The warmth of the cinnamon and the dried mint turns this pasta bake into something distinctively Cypriot rather than Italian. Serve it with a big Greek salad on the side for a stress-free dinner party. The Pastitsio takes a while to make but you can have all assembled in advance, ready to stick in the oven when your guests arrive. It is also best served warm, or even at room temperature, so you don’t need to worry if you get behind making your salad!
Tessa recommends a dish of dimensions very similar (and no bigger) than this: 35cm long, 24cm wide and 6cm deep. We used a big roasting tin.
Pastitsio – to serve 10
- 4 tbsp olive oil
- 1 large onion, chopped
- 2 tbsp chopped parsley
- 2 garlic cloves, chopped
- 850g minced pork and beef
- 1 bay leaf
- 1 tsp ground cinnamon
- 125 ml white wine
- 400g tinned tomatoes, chopped
- 450g short pasta (we used penne)
- about 30g butter
- 1/2 tsp dried mint
- 1 tbsp breadcrumbs
- 120g butter
- 125g plain flour
- 1 litre warm milk
- a little freshly grated nutmeg
Preheat the oven to 180°C (350°F/Gas 4). Cook the pasta in boiling salted water for 2 minutes less than what it says on the packet. Drain and put in a bowl. Mix in the butter and crumble in the dried mint. Stir well and spoon half over the base of a large ovenproof dish. Pour the meat mixture over the top to evenly cover the pasta, then add the rest of the pasta over the top. Press down with a wooden spoon to make it quite compact. Set aside while you make the béchamel sauce.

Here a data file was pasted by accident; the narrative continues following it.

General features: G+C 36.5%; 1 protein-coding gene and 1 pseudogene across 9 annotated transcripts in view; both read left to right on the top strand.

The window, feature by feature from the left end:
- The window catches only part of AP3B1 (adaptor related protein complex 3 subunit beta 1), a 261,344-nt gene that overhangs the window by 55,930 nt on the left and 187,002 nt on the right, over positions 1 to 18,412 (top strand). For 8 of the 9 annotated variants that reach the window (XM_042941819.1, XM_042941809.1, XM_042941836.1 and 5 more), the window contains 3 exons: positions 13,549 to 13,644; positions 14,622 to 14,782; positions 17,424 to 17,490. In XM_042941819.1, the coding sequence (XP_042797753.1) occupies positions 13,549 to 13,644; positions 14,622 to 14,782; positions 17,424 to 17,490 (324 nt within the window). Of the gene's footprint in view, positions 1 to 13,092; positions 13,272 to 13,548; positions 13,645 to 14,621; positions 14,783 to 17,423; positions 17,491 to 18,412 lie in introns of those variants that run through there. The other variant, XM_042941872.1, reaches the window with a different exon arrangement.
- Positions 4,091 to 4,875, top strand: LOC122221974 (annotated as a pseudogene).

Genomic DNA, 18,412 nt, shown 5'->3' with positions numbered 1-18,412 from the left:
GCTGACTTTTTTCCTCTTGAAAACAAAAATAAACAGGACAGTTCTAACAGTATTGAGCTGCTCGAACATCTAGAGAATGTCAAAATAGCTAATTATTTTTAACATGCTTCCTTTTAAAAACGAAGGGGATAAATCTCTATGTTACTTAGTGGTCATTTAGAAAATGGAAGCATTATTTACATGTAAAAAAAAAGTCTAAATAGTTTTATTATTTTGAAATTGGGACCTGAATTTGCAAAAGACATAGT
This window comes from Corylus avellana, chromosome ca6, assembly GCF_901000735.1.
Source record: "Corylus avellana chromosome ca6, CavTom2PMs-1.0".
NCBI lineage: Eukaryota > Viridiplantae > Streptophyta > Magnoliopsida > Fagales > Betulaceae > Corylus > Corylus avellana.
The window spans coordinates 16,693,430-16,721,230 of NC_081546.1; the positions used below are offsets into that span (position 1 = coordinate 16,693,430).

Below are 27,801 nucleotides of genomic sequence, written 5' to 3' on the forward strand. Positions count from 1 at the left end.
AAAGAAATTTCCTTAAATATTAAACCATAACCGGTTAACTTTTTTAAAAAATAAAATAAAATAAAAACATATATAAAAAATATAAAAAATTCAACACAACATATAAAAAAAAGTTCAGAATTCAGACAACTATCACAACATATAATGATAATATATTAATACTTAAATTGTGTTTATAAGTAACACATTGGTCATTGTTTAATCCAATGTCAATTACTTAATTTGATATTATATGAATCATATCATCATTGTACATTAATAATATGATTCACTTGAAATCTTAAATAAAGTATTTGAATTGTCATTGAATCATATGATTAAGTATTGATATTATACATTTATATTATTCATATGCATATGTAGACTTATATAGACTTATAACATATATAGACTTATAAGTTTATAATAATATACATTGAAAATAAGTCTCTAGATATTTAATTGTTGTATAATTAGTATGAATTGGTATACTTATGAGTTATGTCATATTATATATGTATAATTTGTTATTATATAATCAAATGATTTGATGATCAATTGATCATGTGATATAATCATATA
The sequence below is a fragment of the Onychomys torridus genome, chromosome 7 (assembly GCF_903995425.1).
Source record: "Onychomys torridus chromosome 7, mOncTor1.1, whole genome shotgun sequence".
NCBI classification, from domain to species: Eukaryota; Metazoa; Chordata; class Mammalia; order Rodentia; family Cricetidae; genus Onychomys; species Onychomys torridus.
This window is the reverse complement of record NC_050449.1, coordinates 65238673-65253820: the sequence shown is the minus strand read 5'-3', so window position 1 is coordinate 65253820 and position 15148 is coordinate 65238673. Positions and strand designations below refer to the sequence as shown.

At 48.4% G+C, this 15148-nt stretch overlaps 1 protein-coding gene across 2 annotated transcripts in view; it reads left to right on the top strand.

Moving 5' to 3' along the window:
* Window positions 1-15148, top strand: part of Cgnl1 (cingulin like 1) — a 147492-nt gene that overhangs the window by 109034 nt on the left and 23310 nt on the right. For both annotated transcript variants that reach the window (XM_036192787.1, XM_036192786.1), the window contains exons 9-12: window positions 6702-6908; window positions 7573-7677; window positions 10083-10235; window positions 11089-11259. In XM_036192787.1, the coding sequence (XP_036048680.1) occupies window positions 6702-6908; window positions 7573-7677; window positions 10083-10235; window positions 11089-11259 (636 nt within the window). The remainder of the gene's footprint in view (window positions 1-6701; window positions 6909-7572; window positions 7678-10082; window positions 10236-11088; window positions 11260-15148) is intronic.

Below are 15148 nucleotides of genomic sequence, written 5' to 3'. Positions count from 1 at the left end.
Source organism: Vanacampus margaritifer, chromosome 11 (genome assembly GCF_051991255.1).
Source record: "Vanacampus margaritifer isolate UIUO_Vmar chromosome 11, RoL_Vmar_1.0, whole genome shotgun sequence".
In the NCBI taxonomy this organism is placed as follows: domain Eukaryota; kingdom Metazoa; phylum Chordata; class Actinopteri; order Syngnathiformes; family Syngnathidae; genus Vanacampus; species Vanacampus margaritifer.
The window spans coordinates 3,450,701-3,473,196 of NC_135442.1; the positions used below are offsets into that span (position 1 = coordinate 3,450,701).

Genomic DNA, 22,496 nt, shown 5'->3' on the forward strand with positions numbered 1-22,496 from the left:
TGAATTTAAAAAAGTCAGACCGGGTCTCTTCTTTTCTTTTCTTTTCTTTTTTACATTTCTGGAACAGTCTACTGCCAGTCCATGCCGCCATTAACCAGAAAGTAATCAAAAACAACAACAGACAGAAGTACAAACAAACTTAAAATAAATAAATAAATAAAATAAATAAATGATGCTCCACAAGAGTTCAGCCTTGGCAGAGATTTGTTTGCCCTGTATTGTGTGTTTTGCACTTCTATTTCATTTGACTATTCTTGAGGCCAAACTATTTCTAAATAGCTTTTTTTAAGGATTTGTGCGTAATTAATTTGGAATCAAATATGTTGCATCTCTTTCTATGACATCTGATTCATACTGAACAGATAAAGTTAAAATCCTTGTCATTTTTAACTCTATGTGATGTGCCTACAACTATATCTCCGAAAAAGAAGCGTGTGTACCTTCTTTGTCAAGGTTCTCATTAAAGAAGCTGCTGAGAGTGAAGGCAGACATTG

Melt the butter in a saucepan. Stir in the flour and cook for a few minutes, stirring all the time, then start adding the warm milk. Work quickly, stirring while adding ladlefuls of milk as each one is absorbed. When the sauce is smooth and not too stiff, add salt, pepper and a grating of nutmeg. Keep cooking even after it comes to the boil, for about 5 minutes, stirring all the time. You should have a very thick and smooth sauce. Pour this over the pasta and meat in the dish. Sprinkle the breadcrumbs over the top and bake for 30-40 minutes until the top is golden. Let it cool for a bit before you serve or it will run everywhere.
(Original recipe from Falling Cloudberries by Tessa Kiros, published by Murdoch Books, 2004.)